The Museum of Ventura County is preparing excitedly for the Grand Re-Opening of its galleries after being closed since September 1. A fundraising gala, “Splendors of the Museum” will be held on Saturday, January 7, followed by a community celebration—free and open to all— on Sunday, January 8 from noon to 5 pm. The community celebration begins with an opening ceremony at 12:30 pm, followed by free tours throughout the afternoon of the museum’s new galleries. Two new exhibits, “Masterworks of the Museum” and “Really Awful People, featuring the George Stuart Historical Figures” will debut.
The rebirth of this century-old institution came from a desire to give residents throughout Ventura County more access to their history, and to provide a more participatory and exciting experience for all visitors from the moment they enter the museum.
Under the new direction of interim executive director and consultant Elena Brokaw, it is no longer business as usual. “As I toured this treasured cultural resource from top to bottom, I immediately saw one core problem—not enough gallery space. We needed to increase our ability to share more of the history of Ventura County with visitors and residents. Our 104-year-old collection comprises more than 31,000 historical objects, and it belongs to all of us. Although it can never be displayed all at one time, the lure of “what is in the basement” is so strong. We wanted to do something about that.”
Accordingly, exhibition space has been nearly doubled by reinventing spaces, such as the lobby, courtyard and museum store as galleries where more artifacts could be installed and stories could be told. Changes literally begin at the front door, where guests are greeted by historic photos, large-scale objects and digital installations covering previously blank walls. This space is now meant to “set the stage”, telling visitors where they are and what they can expect.
Even the way visitors proceed through the museum is different. Instead of entering through the museum store, they will proceed from the lobby into the outdoor courtyard space; they are literally re-directed into a more welcoming, expansive and chronological adventure. This space features a historic timeline mural, created by local artist Ryan Carr, which transports visitors back in time. Also in this space are citrus trees evoking the Mission Orchard, which existed on that very site 200 years ago.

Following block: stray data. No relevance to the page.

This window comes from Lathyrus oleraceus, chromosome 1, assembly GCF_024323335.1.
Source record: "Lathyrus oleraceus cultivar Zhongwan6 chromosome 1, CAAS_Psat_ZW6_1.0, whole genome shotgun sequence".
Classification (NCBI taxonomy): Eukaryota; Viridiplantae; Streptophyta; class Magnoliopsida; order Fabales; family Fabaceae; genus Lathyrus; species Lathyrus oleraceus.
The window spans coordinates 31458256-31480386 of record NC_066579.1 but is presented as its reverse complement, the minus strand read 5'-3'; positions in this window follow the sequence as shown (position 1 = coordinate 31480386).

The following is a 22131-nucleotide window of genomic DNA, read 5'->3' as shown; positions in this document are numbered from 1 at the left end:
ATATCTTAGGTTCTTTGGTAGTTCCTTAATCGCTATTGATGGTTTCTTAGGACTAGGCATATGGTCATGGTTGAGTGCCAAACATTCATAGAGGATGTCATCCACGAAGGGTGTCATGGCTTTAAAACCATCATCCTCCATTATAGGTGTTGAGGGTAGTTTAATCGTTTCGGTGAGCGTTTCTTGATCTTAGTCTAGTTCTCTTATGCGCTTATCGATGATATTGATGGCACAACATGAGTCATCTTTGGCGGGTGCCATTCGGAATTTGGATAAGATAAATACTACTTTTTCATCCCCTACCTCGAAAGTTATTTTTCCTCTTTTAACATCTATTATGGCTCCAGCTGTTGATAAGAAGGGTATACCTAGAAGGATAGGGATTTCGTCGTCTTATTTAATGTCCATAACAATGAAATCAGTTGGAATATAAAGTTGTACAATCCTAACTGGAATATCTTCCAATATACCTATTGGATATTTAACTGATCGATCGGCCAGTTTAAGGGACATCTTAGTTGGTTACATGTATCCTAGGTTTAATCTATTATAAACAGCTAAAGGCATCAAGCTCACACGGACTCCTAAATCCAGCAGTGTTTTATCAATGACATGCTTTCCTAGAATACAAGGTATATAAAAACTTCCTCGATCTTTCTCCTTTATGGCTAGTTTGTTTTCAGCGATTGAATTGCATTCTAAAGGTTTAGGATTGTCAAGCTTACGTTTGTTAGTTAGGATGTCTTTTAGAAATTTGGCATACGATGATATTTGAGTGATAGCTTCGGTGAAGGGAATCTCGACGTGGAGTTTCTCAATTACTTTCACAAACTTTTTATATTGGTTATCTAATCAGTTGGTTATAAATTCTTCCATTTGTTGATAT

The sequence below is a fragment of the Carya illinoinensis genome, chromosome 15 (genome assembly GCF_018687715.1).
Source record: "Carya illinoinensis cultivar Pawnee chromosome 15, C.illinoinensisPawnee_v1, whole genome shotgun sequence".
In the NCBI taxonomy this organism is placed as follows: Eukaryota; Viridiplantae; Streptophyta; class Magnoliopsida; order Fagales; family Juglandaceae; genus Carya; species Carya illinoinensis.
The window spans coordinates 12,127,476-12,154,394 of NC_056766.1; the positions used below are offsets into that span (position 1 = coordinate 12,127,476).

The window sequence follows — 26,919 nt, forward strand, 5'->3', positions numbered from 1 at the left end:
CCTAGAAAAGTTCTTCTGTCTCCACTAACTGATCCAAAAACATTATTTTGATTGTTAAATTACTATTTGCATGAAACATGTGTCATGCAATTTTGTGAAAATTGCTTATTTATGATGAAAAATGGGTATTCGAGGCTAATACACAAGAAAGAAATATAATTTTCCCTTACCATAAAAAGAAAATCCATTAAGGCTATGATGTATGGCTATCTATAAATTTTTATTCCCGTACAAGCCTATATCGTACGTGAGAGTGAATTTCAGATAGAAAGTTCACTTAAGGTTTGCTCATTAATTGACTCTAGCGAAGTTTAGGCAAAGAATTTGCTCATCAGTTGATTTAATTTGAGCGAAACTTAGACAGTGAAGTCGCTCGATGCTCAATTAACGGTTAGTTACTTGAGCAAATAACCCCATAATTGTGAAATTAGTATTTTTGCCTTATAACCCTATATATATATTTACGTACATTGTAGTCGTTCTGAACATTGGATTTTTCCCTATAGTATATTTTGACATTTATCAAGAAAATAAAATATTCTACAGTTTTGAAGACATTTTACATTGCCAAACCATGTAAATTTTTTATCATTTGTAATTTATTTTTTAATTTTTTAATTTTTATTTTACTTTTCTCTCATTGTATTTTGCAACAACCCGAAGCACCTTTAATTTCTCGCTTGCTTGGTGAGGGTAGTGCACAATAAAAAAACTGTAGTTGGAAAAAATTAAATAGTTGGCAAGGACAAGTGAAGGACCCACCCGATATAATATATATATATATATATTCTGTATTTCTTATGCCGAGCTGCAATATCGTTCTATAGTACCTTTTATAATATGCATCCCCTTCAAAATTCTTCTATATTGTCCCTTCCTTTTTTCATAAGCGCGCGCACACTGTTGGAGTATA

Visitors will discover many artifacts and works of art that haven’t been seen for years, which have been researched and revealed by the museum’s curators. The inaugural exhibition, “Masterworks from the Museum’s Collection” will pair works of art with artifacts and photos that convey the proud heritage and important stories of individuals and families throughout the region.
The beloved Chumash gallery, an essential field trip stop for 3rd- and 4th- grade students throughout Ventura County, has been transformed into a more vibrant and educational environment with the installation of large-scale graphics, authentic artifacts and interactive stations providing hands-on experiences for kids. This re-invigorates the museum’s popular education program, led by a devoted Docent Council, which serves nearly 5,000 schoolchildren per year.
A new interactive gallery called “Is it Art?” brings forth some of the more unusual items from the collection and invites visitors into a collective discussion of what constitutes a work of art.
ABOUT THE MUSEUM
The Museum of Ventura County, located in historic downtown Ventura at 100 E. Main Street, was founded in 1913. Its first home was in the County Courthouse building, now Ventura’s City Hall. www.venturamuseum.org
The museum’s collection of artifacts began with pioneer Cephas Bard, a doctor who accepted Chumash baskets, trinkets and personal items from indigenous patients in lieu of payment for his services. Bard was a beloved doctor from Pennsylvania who relocated to the California Coast with his brother Thomas, who became a U.S. Senator from California.
The collection has grown to over 31,000 artifacts, which includes Chumash-era objects and implements, as well examples of contemporary clothing, ephemera, fine art and photography from the past century. The Museum of Ventura County’s collection reflects life in Ventura County, and includes items from every city in the County.
One of the most well-known features of the Museum is its renowned Research Library, housing a collection of more than 150,000 documents, books, maps and historic photographs and periodicals.